The Lianhe Zaobao newspaper recently published an illustrated feature on Bukit Brown. As the article is in Chinese, I’ve translated it into English so that it can reach more people. The Zaobao editor was Lu Lingzhi.
Paths of History — Bukit Brown
Listening to the stories of the graves
To make way for a new road, over five thousand graves from Bukit Brown have to be removed. The remaining 95% will sooner or later have to make way for housing developments, and will find it hard to escape the fate of being unearthed. This news, announced in September 2011, drew widespread attention, and many people were afraid that the history preserved in Bukit Brown would disappear amid the plans for future development.
As a result, more than ten heritage enthusiasts began to explore the cemetery, collecting historical documents and recording information. Based on the information they collected, they planned out four historical trails, and even volunteered to lead guided tours, doing what the could to help the public recognize the history of Bukit Brown. Among them was Raymond Goh (50 years old), who was the first guide to bring a group to explore the mysteries of Bukit Brown, having begun giving tours there in 2006. Raymond Goh is a pharmacist. Every weekend, he goes to Bukit Brown to help people find tombs, and also explore history. Lin Minghui on the other hand is a ceramics expert, specializing in uncovering historical information from the ceramics used in tombstones. Lim Chee Kiong is one of the three Chinese-language guides at Bukit Brown; what interests him is the history carried by these tombstones.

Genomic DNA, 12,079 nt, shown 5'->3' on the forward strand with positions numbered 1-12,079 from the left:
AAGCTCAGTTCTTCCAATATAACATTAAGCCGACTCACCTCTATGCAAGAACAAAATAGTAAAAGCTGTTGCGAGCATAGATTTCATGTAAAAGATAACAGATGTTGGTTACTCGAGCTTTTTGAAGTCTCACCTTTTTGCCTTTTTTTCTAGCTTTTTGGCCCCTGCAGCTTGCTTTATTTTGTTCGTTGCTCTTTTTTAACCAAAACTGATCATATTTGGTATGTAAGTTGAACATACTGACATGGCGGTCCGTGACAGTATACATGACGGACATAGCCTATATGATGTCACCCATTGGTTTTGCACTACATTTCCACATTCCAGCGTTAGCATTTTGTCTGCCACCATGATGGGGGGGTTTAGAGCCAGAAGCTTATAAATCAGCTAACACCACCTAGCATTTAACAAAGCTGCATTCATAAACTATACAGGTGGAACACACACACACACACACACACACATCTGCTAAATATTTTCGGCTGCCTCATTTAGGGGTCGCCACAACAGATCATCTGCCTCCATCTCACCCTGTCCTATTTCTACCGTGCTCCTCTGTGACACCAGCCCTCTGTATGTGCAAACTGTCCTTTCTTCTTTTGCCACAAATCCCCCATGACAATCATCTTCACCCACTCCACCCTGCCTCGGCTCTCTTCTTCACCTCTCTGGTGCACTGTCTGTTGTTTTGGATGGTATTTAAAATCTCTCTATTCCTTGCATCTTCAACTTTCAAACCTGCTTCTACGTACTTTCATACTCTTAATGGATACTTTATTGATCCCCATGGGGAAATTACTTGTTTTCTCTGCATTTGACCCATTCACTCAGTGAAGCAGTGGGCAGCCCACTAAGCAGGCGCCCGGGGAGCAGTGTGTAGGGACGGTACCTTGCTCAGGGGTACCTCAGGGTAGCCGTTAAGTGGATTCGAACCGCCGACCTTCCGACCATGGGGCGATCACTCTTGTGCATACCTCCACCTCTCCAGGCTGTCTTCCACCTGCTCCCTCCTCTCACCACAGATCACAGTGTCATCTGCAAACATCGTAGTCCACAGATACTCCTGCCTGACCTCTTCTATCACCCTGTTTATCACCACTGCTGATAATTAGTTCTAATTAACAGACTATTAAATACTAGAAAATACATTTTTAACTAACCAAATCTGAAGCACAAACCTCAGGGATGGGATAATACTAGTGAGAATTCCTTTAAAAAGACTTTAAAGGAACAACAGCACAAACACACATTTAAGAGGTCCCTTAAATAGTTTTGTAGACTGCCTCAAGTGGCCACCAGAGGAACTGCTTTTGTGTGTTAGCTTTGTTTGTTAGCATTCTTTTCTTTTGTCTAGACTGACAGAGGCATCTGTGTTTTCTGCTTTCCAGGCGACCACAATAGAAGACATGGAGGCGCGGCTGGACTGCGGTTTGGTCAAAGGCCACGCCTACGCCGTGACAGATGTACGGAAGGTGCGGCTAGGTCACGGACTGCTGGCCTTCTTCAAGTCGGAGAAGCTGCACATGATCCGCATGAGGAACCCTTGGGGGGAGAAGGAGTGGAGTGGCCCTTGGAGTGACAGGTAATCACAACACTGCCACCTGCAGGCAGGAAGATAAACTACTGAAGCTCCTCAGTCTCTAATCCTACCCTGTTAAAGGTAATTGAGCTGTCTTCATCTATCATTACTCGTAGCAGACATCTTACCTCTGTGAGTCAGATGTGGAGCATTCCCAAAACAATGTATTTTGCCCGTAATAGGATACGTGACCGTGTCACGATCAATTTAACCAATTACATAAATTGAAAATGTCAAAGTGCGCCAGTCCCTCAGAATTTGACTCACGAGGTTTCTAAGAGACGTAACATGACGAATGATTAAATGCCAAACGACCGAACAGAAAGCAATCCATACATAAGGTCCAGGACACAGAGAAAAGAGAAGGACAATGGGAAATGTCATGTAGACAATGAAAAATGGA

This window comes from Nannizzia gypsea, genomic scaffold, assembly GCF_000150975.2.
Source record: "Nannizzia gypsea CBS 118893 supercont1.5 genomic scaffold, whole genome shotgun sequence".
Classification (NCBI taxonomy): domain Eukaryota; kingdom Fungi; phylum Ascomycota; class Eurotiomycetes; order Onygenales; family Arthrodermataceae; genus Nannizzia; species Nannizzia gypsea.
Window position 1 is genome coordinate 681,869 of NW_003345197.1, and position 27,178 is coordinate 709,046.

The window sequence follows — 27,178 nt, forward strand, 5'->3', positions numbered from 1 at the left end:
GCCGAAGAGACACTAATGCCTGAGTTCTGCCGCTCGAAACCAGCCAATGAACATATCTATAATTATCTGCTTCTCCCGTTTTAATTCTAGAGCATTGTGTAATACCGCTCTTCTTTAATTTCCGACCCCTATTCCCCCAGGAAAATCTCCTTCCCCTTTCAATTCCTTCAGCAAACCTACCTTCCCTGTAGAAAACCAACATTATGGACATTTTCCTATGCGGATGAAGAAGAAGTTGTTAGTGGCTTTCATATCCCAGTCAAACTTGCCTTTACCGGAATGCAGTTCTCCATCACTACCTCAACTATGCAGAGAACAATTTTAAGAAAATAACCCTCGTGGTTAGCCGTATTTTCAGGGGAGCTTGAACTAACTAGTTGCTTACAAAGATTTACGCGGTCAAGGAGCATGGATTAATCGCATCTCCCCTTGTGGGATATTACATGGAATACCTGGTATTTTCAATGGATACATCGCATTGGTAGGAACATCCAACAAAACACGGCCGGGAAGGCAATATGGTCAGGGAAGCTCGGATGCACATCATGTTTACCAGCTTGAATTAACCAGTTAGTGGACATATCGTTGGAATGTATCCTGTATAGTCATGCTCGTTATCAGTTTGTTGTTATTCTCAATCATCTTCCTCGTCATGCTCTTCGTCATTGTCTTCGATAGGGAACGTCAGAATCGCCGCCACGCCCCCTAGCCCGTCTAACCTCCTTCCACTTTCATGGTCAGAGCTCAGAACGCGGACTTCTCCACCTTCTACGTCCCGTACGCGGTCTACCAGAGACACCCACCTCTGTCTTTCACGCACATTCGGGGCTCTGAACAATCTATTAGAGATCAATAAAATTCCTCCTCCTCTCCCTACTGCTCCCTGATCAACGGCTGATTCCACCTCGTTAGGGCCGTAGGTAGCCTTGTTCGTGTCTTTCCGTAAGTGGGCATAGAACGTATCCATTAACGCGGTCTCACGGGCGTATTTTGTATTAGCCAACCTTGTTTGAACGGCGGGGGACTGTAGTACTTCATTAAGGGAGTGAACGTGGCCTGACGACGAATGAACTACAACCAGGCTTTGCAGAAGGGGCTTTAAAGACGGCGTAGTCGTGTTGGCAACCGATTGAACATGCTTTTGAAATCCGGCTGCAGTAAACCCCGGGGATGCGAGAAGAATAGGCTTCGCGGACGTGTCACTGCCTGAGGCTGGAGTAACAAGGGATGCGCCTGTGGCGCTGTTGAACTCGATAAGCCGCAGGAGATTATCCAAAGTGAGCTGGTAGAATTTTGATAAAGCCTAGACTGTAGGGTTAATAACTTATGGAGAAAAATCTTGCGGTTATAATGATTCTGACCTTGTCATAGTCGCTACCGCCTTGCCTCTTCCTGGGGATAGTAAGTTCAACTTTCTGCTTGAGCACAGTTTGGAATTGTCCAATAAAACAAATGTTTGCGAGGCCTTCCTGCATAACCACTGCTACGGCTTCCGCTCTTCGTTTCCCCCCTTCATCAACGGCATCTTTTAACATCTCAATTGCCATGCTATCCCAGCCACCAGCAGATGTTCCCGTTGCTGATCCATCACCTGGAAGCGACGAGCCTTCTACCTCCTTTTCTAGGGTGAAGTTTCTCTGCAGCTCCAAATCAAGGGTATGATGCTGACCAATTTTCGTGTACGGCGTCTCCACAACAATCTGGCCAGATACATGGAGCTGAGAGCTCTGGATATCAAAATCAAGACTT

This interview focuses on the historical trail at Bukit Brown Hill 2, where trees are dense and wild grass grows thickly, yet hidden within this cemetery are abundant and precious historical materials, that bear upon culture, handcrafts, folk customs, beliefs, literature, genealogy, and much more besides.
Like an open air museum
Lim Chee Kiong says: “The cultural history here is richer than one can imagine, and can even correct the historical record.” Bukit Brown Hill 2 alone is like an open-air museum that one can never finish viewing!
After Singapore was founded, immigrants from various places came flocking there, and soon the place was transformed into the meeting point of Southeast Asia, and where the cultures of East and West met.